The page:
Robert Peters
Member of the Illinois Senate
from the 13th district
Assumed office
January 6, 2019
Preceded byKwame Raoul
Personal details
Born (1985-04-26) April 26, 1985 (age 35)
Chicago, Illinois, U.S.
Political partyDemocratic
ResidenceChicago, Illinois

Robert Peters (born April 26, 1985) is a Democratic member of the Illinois Senate for the 13th district.[1] The Chicago-based district includes all or parts of East Side, Hyde Park, Kenwood, South Chicago, South Shore, and Woodlawn.[2] Peters took office on January 6, 2019 to succeed Kwame Raoul.[3] He is the chair of the Illinois Senate Black Caucus.

Early life and career[edit]

Peters was born in Chicago, Illinois on April 26, 1985.[4][5] His biological mother suffered from a substance abuse disorder, and he was raised by his adopted parents who worked as a social worker and a civil rights lawyer.[4][6][7] He was born deaf and with a speech impediment, and regained full hearing ability at age 8 and full speech capability at age 12.[1][4] He attended Kansas State University from 2004 to 2009.[8]

His initial engagement in electoral politics was during Toni Preckwinkle's successful campaign for Cook County Board President in 2010.[8] He later worked for Groupon, before returning to politics as an organizer for the non-profit Chicago Votes.[8][9]

Prior to his appointment, Peters was the political director for Reclaim Chicago and the People's Lobby.[8] The People's Lobby endorsed and mobilized on behalf of candidates including Kim Foxx in the 2016 Cook County State's Attorney election and Bernie Sanders in the 2016 Democratic presidential primary.[1] He also previously worked for the Illinois Coalition for Immigrant and Refugee Rights, and served as the political director for Daniel Biss' unsuccessful campaign for Governor of Illinois in 2018.[7][8][9] He is a dues-paying member of both the People's Lobby and United Working Families.[9]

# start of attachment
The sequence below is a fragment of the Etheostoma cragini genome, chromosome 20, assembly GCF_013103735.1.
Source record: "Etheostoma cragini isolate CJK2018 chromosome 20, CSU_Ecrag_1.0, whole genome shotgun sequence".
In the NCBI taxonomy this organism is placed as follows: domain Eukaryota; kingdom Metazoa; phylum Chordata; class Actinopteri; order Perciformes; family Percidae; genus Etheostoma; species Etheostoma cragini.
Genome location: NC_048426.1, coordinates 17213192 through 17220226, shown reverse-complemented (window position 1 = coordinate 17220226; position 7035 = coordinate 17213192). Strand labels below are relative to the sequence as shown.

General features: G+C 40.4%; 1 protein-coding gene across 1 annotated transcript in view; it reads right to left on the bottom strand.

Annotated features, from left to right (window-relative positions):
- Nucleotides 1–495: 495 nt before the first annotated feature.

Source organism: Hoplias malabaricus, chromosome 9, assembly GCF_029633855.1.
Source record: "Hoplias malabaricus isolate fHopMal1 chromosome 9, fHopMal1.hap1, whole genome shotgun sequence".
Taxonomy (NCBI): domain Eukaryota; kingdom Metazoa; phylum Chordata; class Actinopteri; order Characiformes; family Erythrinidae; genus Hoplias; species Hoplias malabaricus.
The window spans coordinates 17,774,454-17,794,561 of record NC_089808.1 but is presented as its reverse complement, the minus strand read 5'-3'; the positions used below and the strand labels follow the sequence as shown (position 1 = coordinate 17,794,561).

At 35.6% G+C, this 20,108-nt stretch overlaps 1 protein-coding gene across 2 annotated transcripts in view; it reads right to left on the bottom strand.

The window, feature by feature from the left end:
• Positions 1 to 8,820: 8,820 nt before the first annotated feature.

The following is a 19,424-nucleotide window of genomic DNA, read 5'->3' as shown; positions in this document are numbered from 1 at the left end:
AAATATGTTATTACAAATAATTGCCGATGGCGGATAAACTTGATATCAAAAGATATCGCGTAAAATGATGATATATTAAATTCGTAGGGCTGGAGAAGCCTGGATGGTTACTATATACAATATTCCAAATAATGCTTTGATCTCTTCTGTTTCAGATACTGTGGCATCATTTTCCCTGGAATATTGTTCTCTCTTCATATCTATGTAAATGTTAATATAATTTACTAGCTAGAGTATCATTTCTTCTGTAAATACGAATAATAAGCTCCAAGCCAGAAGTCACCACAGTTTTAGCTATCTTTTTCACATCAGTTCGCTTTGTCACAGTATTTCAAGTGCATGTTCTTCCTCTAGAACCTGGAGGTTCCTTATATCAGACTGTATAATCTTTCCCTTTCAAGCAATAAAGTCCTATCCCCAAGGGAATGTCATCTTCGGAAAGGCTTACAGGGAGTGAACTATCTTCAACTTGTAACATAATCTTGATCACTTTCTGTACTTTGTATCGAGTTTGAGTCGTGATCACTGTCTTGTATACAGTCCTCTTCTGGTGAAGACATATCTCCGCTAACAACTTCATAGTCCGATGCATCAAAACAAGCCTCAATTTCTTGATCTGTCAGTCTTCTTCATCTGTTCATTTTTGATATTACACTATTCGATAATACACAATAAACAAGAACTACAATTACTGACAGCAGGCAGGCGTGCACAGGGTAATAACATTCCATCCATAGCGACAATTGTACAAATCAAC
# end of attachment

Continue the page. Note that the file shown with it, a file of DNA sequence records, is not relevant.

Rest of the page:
Illinois State Senator (2019–present)[edit]

Peters was appointed to the Illinois State to represent the 13th district in January 2019, to replace outgoing Senator Kwame Raoul upon the latter's election as Attorney General of Illinois.[1] Under Cook County's appointment process, the Democratic Party committeepeople in the area of the district received weighted votes in choosing Raoul's replacement; in this case, the largest weighted votes were held by alderman Leslie Hairston and Cook County Board President Toni Preckwinkle.[7][10] Upon his appointment, Peters signaled his commitment to continuing Raoul's emphasis on issues of bail reform and marijuana legalization.[7]

He successfully ran for re-election in 2020, winning 52% of the vote in the March 17 Democratic primary election against Ken Thomas and winning the November 3 general election uncontested.[11][12][13][6] In the primary election, both candidates agreed on most issues but Thomas charged that Peters was appointed through a "backroom deal."[14][11][15] Peters was endorsed by a number of progressive organizations including United Working Families, Equality Illinois, and Reclaim Chicago, and most of his campaign contributions came from labor unions.[16]

During the 2019-20 term, Peters was the chief co-sponsor of 13 bills that were signed into law, including legislation on banning private civil detention centers, ending "pay to stay" practices in correctional facilities, and expanding access to SNAP benefits, preventative HIV treatment, and apprenticeships for youth.[17] He has cited improving the Department of Children and Family Services as a top legislative priority, and three of his co-sponsored bills focused on this agency, requiring expansion of post-adoption support services, collection of feedback from youth transitioning out of foster care, and provision of preventative care to reduce homelessness, incarceration, and unemployment.[8][17] In October 2020, he introduced a bill, along with Rep. Justin Slaughter, to end the use of cash bail in Illinois.[18] He served as the inaugural chair of the Senate's Special Committee on Public Safety.[12]